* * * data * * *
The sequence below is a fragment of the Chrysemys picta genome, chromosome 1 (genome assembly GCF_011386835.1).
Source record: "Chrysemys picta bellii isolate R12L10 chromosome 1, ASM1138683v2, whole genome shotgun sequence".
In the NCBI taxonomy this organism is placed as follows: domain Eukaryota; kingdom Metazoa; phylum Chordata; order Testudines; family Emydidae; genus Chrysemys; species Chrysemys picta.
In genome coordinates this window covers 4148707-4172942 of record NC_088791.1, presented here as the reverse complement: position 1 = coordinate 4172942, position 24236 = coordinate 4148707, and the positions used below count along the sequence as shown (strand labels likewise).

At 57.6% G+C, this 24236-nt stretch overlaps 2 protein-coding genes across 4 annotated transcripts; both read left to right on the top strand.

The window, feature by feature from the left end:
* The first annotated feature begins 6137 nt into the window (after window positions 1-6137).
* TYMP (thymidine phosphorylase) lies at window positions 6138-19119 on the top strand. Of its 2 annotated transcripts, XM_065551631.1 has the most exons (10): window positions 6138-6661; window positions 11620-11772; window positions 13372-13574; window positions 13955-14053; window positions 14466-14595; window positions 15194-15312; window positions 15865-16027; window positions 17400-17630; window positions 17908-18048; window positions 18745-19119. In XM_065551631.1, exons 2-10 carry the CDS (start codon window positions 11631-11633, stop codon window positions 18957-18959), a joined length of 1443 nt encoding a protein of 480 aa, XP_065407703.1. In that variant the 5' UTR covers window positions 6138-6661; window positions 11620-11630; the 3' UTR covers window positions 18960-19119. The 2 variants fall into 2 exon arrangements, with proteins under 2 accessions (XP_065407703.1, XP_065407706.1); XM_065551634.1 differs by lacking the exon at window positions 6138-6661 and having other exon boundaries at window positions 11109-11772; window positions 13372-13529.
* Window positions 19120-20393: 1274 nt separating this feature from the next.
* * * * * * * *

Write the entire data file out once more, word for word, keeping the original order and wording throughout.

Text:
The sequence below is a fragment of the Chrysemys picta genome, chromosome 1 (genome assembly GCF_011386835.1).
Source record: "Chrysemys picta bellii isolate R12L10 chromosome 1, ASM1138683v2, whole genome shotgun sequence".
In the NCBI taxonomy this organism is placed as follows: domain Eukaryota; kingdom Metazoa; phylum Chordata; order Testudines; family Emydidae; genus Chrysemys; species Chrysemys picta.
In genome coordinates this window covers 4148707-4172942 of record NC_088791.1, presented here as the reverse complement: position 1 = coordinate 4172942, position 24236 = coordinate 4148707, and the positions used below count along the sequence as shown (strand labels likewise).

At 57.6% G+C, this 24236-nt stretch overlaps 2 protein-coding genes across 4 annotated transcripts; both read left to right on the top strand.

The window, feature by feature from the left end:
* The first annotated feature begins 6137 nt into the window (after window positions 1-6137).
* TYMP (thymidine phosphorylase) lies at window positions 6138-19119 on the top strand. Of its 2 annotated transcripts, XM_065551631.1 has the most exons (10): window positions 6138-6661; window positions 11620-11772; window positions 13372-13574; window positions 13955-14053; window positions 14466-14595; window positions 15194-15312; window positions 15865-16027; window positions 17400-17630; window positions 17908-18048; window positions 18745-19119. In XM_065551631.1, exons 2-10 carry the CDS (start codon window positions 11631-11633, stop codon window positions 18957-18959), a joined length of 1443 nt encoding a protein of 480 aa, XP_065407703.1. In that variant the 5' UTR covers window positions 6138-6661; window positions 11620-11630; the 3' UTR covers window positions 18960-19119. The 2 variants fall into 2 exon arrangements, with proteins under 2 accessions (XP_065407703.1, XP_065407706.1); XM_065551634.1 differs by lacking the exon at window positions 6138-6661 and having other exon boundaries at window positions 11109-11772; window positions 13372-13529.
* Window positions 19120-20393: 1274 nt separating this feature from the next.